TADs are quite heterogeneous structures, notably because of their dynamic formation mechanism. This mechanism involves the passage of the famous "string of pearls" (referring to the succession of nucleosomes) through the ring formed by cohesin. The chromatin fiber will continue to pass through the ring until it encounters nuclear factors called CTCFs at the borders of a TAD, a kind of "customs officer" that, when placed on the DNA, will block the progression of the fiber. As the fiber passes, the nucleosomes will organize themselves into clutches and CNDs. The TAD then represents the whole of this large chromatin loop that has passed through the cohesin ring.

Within chromosomes, gene activity is influenced by a whole host of regulatory sequences (switches) that can be tens of thousands of base pairs away from their gene. Thus, TADs will keep genes and their regulatory regions in the same molecular environment, which may be conducive to their expression (i.e. their reading to lead to the production of a protein) in a given cell type where their activity is required. Thanks to their boundaries, they will also allow to separate genes from each other, to avoid that active genes influence other inactive genes in a given cell type.

Recent studies have shown that chromosomal defects at the borders of TADs (such as inversion or deletion affecting the positioning of CTCF or rendering it inoperative) lead to defects in the isolation between genes, and therefore to erroneous activation of genes. In some cases, these rearrangements will cause the activation of genes called "proto-oncogenes", which can lead to the transformation of cells and the appearance of tumors.

Compartmentalization and territorialization of the genome

Representation resembling wool unrolled and spread on the ground; one half is red, the other blue
TADs are grouped into two compartments: mainly active regions in red, and mainly inactive regions in blue.
Frédéric Bantignies, Giacomo Cavalli, Provided by the author

Several TADs will then group into two distinct compartments, compartment "A" which contains mainly active genes and compartment "B", which includes mainly inactive genes. This grouping into compartments allows to reinforce the functions of the genome.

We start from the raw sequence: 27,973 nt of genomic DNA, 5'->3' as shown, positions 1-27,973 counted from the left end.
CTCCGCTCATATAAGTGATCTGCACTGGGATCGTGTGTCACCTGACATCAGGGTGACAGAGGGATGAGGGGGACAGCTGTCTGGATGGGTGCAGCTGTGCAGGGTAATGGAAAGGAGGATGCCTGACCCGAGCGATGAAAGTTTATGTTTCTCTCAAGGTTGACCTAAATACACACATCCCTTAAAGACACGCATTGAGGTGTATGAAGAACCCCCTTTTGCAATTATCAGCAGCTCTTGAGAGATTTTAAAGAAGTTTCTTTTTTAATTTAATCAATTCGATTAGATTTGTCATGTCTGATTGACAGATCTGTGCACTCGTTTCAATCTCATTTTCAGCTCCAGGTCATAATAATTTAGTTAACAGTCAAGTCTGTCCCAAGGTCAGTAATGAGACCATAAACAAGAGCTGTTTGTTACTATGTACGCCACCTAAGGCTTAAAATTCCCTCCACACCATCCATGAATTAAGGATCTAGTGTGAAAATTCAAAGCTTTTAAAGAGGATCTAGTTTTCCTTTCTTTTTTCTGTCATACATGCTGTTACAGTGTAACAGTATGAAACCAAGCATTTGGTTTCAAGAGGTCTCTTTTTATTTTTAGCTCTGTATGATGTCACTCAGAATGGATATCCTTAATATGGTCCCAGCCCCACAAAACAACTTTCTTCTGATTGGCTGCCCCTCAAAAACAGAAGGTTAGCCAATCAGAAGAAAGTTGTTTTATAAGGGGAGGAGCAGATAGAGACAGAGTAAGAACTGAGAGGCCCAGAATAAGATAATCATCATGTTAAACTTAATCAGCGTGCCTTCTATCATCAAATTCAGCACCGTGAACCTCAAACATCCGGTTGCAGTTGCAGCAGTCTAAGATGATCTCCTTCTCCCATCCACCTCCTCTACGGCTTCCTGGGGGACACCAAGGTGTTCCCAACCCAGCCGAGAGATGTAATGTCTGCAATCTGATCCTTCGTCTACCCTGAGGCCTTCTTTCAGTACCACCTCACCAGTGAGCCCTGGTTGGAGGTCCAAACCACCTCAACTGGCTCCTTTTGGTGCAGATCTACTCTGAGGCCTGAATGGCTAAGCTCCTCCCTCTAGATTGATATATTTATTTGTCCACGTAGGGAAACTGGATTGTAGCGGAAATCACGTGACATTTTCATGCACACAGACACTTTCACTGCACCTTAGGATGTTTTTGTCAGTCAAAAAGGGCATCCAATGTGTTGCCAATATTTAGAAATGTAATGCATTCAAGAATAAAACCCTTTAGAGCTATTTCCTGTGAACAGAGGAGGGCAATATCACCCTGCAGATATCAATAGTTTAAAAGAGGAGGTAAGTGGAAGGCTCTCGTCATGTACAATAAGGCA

Sphere completely filled with what looks like bundles of wool, each bundle having its own color and not tangling with the other bundles
Each chromosome (1 chromosome = 1 color) occupies its own territory in the nucleus of cells.
Frédéric Bantignies, Giacomo Cavalli, Provided by the author

Finally, at the end of this scale of organization, we find the chromosome territories, which allow the chromosomes to be individualized from one another within the nuclei. This organization plays an important role in DNA replication (identical copies of genetic material) and cell division, where each duplicated chromosome is split into two in the daughter cells.

And the circle is complete! Well, almost: it is now a question of better understanding how this organization influences the various molecular processes inherent in the genome, which regulate, in particular, the expression of genes, the replication of the DNA molecule, its repair in the event of damage or stress, or its recombination, especially in reproductive cells. The field of investigation remains immense, but a better knowledge of the genome's organization will open the way to a better understanding of all these nuclear processes in normal cells, but of course also in cells with chromosomal defects that lead to diseases such as cancer.The Conversation

Frédéric Bantignies, Director of Research CNRS, University of Montpellier and Giacomo Cavalli, CNRS Research Director, University of Montpellier

This article is republished from The Conversation under a Creative Commons license. Read theoriginal article.